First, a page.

A beautifully seared scallop is a delight to behold and a pleasure to eat. It can be just a little challenging to accomplish though.
First, you need to start with good quality "dry packed" scallops, or natural scallops, not "wet packed" that are soaked in preservatives.
The scallops should be fresh and sweet smelling, not fishy, or you are buying scallops that are past their use-by date.
To get a good sear, you need a strong burner, and a relatively stick-free pan that can withstand the heat, such as a well-seasoned cast iron pan, or a hard anodized aluminum pan.
Scallops are naturally moist, so it takes high heat to sear them properly. If the heat isn't high enough, your scallops will be overcooked and rubbery by the time they're browned.
Once you've mastered the technique of searing scallops, the world is your "scallop" so to speak. The scallops are perfect just as they are, with perhaps a squirt of lemon.
Or you can take them a notch higher, as we've done here with this sauce of browned butter, white wine, lemon zest, and capers.
The browned butter enhances the natural butteriness of the scallops, while the wine, lemon, and capers help cut through the richness of the scallops. Enjoy!
Seared Scallops with Brown Butter Caper Sauce
When shopping for scallops, choose only scallops that have a fresh, sweet smell. If they smell fishy, they're not fresh and they won't taste good.
If you have a choice, look for "dry pack" instead of "wet pack" scallops. The dry pack scallops will sear well. The wet pack ones are almost impossible to sear.
The trick to cooking scallops is to sear them on very high heat. If the heat isn't high enough, the scallops will take too long to brown, and get overcooked and rubbery.
- 6 tablespoons (3 ounces) unsalted butter
- 2 tablespoons extra virgin olive oil or canola oil
- 1 pound sea scallops (about a dozen)*
- 3/4 cup dry white wine
- 2 tablespoons capers, drained
- 2 teaspoons lemon zest
- *Sea scallops are the large scallops (about 1 1/2 inches wide), different from their much smaller cousins, bay scallops.
Brown the butter:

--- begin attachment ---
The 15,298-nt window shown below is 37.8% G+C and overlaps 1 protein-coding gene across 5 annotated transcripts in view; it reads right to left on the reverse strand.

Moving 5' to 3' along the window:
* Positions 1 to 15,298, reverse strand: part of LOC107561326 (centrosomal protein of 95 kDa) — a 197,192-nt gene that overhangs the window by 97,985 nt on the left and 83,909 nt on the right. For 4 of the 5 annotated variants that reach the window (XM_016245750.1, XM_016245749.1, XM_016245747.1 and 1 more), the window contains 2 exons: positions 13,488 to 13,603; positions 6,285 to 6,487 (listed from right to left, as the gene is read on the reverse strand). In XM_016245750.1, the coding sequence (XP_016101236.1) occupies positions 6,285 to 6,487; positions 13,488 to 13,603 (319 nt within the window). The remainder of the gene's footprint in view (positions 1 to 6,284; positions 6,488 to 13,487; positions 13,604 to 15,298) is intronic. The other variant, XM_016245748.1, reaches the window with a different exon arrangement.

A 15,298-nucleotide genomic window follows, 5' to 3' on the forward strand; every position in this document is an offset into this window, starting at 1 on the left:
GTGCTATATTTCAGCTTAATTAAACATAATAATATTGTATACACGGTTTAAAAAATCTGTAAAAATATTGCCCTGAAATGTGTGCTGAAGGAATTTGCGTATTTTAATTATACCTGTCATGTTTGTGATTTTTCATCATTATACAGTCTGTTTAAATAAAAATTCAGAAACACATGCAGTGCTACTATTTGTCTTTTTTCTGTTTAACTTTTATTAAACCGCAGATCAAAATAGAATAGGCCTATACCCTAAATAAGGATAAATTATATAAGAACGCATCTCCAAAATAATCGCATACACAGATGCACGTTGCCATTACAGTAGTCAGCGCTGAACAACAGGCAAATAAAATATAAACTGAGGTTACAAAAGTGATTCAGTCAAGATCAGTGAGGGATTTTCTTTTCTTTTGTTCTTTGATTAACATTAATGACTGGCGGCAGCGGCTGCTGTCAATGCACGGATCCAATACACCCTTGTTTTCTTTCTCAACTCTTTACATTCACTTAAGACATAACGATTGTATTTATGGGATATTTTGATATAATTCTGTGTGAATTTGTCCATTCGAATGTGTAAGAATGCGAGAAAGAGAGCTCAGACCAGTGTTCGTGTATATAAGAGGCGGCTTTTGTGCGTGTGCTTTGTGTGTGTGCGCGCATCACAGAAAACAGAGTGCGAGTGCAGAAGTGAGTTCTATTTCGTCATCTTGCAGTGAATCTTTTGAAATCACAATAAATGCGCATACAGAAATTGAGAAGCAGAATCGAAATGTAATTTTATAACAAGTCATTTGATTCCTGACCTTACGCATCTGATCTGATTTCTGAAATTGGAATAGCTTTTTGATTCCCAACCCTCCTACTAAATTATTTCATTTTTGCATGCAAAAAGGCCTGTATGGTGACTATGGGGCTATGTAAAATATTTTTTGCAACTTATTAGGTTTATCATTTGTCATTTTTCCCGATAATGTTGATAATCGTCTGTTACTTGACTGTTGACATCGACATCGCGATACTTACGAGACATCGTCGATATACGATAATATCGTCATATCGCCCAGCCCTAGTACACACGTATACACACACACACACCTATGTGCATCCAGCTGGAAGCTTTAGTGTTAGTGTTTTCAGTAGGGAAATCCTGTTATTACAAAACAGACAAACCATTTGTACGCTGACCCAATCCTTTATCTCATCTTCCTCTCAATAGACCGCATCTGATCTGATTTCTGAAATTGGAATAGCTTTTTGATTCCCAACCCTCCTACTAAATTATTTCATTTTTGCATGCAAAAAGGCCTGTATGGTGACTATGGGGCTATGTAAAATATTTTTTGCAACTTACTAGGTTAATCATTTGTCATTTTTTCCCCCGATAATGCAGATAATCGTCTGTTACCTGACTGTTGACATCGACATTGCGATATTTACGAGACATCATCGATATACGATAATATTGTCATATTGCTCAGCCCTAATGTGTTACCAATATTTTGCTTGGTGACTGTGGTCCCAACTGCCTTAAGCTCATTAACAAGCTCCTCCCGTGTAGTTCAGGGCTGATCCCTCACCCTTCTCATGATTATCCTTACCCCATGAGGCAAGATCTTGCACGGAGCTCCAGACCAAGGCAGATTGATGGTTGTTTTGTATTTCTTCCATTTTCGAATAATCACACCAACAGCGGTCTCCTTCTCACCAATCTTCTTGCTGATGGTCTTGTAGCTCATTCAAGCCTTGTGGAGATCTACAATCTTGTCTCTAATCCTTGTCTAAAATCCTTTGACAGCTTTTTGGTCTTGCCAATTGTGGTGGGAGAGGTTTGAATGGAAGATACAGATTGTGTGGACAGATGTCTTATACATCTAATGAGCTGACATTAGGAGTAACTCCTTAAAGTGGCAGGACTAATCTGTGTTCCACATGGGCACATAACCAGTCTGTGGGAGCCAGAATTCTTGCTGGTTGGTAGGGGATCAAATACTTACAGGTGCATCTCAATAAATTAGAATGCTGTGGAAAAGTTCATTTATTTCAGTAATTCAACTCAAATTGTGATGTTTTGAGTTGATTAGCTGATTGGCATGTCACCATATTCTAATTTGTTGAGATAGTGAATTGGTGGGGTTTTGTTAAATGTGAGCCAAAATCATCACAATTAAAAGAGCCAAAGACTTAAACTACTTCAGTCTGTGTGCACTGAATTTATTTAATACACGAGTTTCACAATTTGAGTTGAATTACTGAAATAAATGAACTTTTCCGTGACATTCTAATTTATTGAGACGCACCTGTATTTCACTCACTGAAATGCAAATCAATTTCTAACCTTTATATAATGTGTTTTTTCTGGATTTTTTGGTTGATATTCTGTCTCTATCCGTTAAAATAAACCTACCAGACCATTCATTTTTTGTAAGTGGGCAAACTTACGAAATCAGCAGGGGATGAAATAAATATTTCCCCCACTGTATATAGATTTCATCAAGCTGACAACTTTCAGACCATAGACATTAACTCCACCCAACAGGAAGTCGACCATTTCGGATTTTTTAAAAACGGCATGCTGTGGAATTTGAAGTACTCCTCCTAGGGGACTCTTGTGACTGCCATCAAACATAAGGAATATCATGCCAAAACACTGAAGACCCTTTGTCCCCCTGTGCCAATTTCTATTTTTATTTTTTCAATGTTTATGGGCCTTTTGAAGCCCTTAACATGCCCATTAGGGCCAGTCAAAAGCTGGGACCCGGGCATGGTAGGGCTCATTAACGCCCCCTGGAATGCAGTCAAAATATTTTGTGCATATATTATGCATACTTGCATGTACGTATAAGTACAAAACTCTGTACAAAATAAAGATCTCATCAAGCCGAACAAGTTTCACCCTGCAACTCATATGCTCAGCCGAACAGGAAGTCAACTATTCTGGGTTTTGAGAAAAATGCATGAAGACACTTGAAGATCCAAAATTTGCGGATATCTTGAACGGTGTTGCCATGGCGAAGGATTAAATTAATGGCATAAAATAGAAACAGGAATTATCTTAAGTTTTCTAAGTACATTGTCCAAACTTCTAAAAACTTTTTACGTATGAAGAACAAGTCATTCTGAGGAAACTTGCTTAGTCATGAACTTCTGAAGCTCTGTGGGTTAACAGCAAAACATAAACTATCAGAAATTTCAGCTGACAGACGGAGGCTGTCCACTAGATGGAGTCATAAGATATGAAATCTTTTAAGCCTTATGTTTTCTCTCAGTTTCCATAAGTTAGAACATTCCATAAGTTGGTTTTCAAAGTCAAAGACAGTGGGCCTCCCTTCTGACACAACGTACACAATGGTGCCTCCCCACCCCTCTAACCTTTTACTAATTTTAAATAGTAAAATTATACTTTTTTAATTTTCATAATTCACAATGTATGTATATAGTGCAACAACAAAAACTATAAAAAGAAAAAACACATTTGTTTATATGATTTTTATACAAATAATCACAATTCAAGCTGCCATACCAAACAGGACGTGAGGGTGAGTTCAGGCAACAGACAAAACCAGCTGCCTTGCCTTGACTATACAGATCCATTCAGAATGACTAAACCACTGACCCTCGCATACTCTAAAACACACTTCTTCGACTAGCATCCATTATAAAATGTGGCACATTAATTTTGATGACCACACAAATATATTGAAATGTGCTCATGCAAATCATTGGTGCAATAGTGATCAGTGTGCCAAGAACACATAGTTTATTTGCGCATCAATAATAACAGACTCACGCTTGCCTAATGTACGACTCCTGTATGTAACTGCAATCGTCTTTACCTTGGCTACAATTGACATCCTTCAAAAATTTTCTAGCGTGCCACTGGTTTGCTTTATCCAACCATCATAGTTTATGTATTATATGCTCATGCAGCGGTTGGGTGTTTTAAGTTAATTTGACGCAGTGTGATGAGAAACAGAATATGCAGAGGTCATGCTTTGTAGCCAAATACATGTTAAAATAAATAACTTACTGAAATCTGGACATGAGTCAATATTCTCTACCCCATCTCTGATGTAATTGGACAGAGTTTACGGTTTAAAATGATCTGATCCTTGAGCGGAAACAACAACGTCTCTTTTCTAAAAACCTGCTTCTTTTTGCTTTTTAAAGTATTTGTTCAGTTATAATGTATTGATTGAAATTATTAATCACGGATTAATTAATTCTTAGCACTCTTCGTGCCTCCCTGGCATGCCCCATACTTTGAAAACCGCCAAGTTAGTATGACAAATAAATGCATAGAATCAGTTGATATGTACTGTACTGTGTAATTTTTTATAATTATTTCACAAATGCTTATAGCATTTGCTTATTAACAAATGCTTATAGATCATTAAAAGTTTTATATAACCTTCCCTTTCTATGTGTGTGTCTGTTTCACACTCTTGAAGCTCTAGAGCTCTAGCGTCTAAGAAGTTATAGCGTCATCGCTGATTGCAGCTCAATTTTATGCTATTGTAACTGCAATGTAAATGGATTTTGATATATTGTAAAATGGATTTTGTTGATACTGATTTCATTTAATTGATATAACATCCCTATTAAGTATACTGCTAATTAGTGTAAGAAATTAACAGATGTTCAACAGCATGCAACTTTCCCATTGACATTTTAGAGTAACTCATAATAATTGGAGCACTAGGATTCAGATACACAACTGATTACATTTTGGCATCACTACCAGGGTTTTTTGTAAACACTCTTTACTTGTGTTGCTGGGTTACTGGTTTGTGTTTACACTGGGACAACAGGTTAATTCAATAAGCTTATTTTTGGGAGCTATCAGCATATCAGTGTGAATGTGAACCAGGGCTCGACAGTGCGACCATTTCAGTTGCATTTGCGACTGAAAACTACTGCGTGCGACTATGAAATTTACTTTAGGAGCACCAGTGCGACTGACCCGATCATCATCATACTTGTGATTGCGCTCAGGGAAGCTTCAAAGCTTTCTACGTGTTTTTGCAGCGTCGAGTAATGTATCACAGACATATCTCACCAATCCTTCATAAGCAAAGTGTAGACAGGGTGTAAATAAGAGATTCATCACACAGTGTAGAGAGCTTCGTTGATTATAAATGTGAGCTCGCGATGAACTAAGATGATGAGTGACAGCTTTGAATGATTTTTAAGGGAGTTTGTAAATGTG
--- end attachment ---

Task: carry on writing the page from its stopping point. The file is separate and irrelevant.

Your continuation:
Cut up the butter into pieces (a tablespoon each or so) and place in a stainless steel saucepan. Melt the butter on medium heat. Allow the butter to foam up and recede. Watch carefully. After a few minutes, the milk solids will form and sink to the bottom.
Once the milk solids begin to turn caramel-colored brown, the butter will have a lovely nutty aroma.
Remove from heat and pour the browned butter into a separate bowl to stop the cooking. (Pay attention! If you wait too long, you'll have blackened butter, not browned butter.) Set aside.
Remove "foot" and pat dry scallops:
Remove the "foot" of the scallop from each scallop. (The foot is a small tough piece of meat that attaches the scallop to the shell.) Pat dry the scallops.
Sear the scallops on both sides on high heat:
Heat the oil in a cast iron pan or hard-anodized aluminum sauté pan on high heat.
When the oil is shimmery hot, pat dry the scallops again and carefully place them in the pan, flat side down.
You may need to work in batches so you don't crowd the pan.
Once you've placed the scallops in the pan, do not move them. Allow them to sear.
Once you can see that the edges of the scallops touching the pan have browned, use tongs to turn the scallops over and sear the other side. Depending on the size of the scallops and the heat of your burner, this should take 3 to 4 minutes per side.
Once both sides are browned, remove the scallops to a warm plate, and turn off the burner.
Deglaze pan with white wine:
Pour out the remaining oil from the pan, leaving any browned bits in the pan. Add the white wine to the pan and return the pan to the burner on high heat.
Let the wine boil and reduce until you have 2 tablespoons of liquid left in the pan.
Add capers, lemon zest, brown butter:
Then turn off the heat, add the capers, lemon zest, and brown butter to the pan. Swirl to combine.
Serve scallops with sauce:
Place scallops on serving plates and pour sauce over them. Serve immediately.